Jonathan Conlin talks about this idealised potential as the “other place of deferred pleasure, the dream”. Talking over images of perfume advertising, Berger talks about advertising playing upon the fear of undesirability but consoling with the promise of a dream. The film then cuts to “the working lives the very people the dream addresses” who are behind the dream in the perfume factory carrying out their repetitive tasks packaging the “dream” on the perfume production line. Conlin expresses surprise that the perfume manufacture, Yardley, allowed the cameras into their factory and no doubt a company in 2012 would be a lot more savvy.
This concept of how the image is disseminated and understood is fundamental to Berger's thoughts, and Conlin has no doubt that the National Gallery would not not allow Gainsborough's painting of the Andrews appear with a “no trespassers” sign drawn over the top as it does during Berger's descriptions of oil paintings serving to display ownership and wealth - though points out that the same gallery has been happy to license the image to sell Dunhill cigarettes and Renault cars.
As the first in the strand of Broadcasting the Artsthe BFI Jonathan Conlin has curated a programme of four evenings on John Berger and his television output straddling decades of the last century. It remains to be seen what other examples and TV output will form future editions of the strand, but Conlin believes that in recent times art programmes on TV don't contain the directness and power of the classics of Kenneth Clark and John Berger. He believes they can become overwhelmed with the romantic figure of the artist who lives and suffers for their work, the rebel fighting for their vision, or the madman in a garret with no help but to create, when what Ways of Seeing did was to articulate what it meant to see art and how our brains read it, and in the case of Civilisation that it is innate and natural for mankind to create, to make - encouraging messages and ones which help articulate and convey messages of art and not obfuscate it in drama.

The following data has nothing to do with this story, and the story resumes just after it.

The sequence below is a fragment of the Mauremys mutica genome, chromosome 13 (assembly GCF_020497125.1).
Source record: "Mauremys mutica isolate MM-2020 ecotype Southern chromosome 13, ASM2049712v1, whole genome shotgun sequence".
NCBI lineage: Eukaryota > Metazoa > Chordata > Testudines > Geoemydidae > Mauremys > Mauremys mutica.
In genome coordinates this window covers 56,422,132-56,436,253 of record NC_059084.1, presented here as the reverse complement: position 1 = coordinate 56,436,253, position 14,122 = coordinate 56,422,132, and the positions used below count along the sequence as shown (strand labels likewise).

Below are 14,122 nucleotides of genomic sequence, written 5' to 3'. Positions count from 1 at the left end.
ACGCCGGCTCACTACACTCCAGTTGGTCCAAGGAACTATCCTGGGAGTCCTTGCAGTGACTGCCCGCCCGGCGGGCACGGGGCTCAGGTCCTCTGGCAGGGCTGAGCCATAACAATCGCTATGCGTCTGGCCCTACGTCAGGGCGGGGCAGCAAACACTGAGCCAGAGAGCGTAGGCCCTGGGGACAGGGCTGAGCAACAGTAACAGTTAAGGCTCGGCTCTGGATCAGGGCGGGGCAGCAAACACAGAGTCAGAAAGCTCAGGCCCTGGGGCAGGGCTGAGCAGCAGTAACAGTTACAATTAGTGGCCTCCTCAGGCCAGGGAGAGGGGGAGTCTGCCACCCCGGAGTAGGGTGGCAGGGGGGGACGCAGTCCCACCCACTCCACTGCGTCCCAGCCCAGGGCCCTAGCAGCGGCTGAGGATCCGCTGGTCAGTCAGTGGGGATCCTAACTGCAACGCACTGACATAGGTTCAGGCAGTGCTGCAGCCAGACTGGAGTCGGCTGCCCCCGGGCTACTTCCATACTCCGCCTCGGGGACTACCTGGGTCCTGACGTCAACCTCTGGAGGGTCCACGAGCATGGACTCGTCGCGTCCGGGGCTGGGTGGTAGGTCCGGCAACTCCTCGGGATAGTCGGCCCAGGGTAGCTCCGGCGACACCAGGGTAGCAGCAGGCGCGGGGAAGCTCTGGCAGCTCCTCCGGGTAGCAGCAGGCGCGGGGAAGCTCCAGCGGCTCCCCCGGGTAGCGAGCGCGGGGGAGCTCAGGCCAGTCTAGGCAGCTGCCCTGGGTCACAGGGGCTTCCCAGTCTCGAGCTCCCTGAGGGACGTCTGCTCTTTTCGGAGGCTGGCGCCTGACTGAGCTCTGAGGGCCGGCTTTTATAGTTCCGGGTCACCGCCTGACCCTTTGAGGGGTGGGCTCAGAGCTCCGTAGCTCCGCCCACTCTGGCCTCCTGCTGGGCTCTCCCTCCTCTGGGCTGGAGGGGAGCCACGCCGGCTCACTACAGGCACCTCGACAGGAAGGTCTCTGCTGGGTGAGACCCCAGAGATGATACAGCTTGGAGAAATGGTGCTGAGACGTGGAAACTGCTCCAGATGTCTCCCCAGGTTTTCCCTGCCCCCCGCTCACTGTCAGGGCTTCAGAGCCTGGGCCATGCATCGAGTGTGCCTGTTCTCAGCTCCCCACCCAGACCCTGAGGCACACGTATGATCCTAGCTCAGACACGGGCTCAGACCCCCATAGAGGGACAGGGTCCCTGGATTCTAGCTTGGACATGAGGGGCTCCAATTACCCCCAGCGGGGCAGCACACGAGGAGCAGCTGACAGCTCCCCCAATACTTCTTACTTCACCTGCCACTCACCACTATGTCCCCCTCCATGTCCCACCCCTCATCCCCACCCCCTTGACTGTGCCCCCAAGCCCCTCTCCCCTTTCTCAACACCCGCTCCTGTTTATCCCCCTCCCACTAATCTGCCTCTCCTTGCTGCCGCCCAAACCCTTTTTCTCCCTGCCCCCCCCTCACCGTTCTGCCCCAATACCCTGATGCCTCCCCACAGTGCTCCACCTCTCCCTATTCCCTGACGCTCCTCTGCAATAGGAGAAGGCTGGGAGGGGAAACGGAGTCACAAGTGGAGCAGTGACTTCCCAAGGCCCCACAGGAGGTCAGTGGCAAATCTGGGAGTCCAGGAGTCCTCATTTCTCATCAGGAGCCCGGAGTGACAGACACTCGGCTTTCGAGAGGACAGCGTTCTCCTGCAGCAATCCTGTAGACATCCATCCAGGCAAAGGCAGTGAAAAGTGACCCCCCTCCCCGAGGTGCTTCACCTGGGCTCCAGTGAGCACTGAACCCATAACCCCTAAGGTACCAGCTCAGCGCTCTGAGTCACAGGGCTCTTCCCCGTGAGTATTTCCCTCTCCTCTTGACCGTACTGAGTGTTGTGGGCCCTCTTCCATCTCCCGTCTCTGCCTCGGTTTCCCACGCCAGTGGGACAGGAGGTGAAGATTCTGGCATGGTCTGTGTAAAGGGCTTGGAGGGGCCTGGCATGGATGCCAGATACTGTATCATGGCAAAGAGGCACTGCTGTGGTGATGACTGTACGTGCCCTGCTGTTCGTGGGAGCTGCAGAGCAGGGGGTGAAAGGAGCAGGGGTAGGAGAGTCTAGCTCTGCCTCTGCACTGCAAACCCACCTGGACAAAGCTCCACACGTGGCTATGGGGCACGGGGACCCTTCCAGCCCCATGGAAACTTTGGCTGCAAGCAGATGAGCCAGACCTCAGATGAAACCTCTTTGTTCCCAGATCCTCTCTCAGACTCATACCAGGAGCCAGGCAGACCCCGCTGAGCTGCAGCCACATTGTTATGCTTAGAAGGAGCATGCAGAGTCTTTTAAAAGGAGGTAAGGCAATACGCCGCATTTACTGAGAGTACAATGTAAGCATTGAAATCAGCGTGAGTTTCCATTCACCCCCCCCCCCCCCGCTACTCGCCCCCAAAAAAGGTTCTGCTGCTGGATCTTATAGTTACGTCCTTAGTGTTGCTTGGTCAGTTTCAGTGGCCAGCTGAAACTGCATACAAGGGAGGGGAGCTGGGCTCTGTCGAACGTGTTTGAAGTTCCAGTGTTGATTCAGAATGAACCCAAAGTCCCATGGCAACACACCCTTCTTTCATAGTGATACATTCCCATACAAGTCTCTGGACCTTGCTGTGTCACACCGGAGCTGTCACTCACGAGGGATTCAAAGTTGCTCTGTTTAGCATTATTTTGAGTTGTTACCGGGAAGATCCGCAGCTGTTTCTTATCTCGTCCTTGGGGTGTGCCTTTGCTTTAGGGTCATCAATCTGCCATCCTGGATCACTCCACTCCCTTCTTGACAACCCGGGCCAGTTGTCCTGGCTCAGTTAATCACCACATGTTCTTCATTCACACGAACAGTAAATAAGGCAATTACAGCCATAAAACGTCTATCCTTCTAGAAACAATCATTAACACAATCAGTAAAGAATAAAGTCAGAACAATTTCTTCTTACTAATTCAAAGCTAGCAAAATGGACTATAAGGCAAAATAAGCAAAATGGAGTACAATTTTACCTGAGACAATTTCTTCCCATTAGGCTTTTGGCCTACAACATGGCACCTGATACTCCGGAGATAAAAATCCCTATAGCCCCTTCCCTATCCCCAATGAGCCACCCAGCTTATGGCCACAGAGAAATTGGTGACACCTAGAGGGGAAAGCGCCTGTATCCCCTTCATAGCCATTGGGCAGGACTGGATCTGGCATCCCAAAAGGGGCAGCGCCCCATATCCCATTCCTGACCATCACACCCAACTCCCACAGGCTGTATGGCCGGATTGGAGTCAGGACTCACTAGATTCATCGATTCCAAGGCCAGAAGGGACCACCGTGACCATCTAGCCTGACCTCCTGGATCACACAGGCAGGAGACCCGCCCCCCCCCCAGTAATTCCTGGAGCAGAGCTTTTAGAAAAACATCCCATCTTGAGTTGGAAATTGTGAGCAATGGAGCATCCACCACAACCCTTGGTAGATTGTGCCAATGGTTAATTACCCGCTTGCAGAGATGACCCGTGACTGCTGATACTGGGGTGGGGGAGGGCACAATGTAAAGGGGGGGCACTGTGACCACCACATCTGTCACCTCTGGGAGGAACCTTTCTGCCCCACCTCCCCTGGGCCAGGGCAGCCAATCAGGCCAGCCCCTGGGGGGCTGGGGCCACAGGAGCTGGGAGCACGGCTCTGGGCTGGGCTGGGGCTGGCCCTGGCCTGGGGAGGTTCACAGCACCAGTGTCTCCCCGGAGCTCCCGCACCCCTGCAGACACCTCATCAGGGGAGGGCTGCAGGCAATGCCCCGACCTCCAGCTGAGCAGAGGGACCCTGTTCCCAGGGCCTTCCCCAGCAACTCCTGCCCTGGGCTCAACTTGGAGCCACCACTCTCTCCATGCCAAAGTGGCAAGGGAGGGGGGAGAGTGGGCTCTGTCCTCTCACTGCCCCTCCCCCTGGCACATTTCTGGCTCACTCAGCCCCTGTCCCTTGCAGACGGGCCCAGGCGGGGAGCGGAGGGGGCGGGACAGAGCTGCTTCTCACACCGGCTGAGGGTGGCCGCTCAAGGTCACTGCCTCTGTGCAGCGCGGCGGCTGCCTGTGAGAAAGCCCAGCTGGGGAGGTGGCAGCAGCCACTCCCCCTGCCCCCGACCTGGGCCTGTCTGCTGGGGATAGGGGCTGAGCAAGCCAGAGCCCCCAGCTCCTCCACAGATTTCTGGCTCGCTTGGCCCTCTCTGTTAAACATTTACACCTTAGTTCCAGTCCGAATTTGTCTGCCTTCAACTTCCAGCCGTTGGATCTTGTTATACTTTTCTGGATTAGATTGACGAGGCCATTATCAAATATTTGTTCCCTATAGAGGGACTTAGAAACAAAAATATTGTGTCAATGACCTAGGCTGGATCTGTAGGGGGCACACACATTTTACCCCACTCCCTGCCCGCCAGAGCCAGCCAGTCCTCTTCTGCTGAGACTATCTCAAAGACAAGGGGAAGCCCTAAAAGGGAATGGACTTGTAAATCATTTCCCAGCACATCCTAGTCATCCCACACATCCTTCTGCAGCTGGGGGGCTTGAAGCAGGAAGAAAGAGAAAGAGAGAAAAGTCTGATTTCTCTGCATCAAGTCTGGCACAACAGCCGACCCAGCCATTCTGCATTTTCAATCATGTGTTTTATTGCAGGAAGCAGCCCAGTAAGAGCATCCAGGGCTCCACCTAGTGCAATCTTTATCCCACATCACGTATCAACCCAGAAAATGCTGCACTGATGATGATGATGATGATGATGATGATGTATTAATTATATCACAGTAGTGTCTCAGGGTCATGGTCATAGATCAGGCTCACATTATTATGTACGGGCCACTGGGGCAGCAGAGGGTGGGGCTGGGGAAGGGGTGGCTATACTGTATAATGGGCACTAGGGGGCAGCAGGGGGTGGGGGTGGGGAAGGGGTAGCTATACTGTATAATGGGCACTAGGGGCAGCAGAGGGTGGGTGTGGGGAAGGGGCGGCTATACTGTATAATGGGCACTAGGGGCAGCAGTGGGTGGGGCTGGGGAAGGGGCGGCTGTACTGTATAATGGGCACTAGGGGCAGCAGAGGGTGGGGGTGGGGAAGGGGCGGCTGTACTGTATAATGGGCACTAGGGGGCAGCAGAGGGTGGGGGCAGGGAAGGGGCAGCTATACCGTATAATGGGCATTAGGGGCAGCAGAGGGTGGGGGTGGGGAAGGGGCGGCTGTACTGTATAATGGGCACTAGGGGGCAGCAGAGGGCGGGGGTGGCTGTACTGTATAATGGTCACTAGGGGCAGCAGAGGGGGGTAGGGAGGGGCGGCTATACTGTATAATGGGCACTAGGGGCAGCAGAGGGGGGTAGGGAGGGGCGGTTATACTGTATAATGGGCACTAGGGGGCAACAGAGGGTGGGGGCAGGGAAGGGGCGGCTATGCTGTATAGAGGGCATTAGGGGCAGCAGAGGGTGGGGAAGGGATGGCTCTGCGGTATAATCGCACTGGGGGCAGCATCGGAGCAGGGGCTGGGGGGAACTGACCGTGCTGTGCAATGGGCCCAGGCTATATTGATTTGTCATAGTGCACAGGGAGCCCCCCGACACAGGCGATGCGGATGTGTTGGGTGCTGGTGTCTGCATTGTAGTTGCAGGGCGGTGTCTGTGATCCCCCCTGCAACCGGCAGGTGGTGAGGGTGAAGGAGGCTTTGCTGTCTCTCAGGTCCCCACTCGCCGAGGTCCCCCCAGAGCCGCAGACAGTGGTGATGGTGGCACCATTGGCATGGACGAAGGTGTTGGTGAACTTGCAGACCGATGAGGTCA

In an age of mass media, where everyone has an opinion what is the role of the critic? Jonathan Jones, art critic for the Guardian, asked as much in a recent article underneath which there was 100 comments suggesting why he shouldn't be one, or thanking him for articulating his thoughts. John Conlin believes the role of the critic is to create a public and help provide a language for discussion and understanding. Berger certainly works at providing that language and framework, and while it is a personal reading it is, nonetheless, informative and thought provoking.
Berger intended to put out into the mainstream a new way of looking and considering art, place and the self, using these tools and ideas. It set in place a foundation of acceptance to dialogue with contemporary art and the introduction of philosophies and theoretical ideas into the reading of artwork. Sometimes it hit home in a more subtle way too, Jonathan Conlin said that while carrying out research on Ways of Seeing he came across the minutes of a BBC formal review following the programme. One of those at the meeting said that he was thinking about the programme while in the bath one day, and couldn't make up his mind if he was naked or nude...
Ways of Seeing: John Berger on the Small Screen - the first of the new BFI Strand,Broadcasting the Arts, is at BFI Southbank from 3rd to 17th April.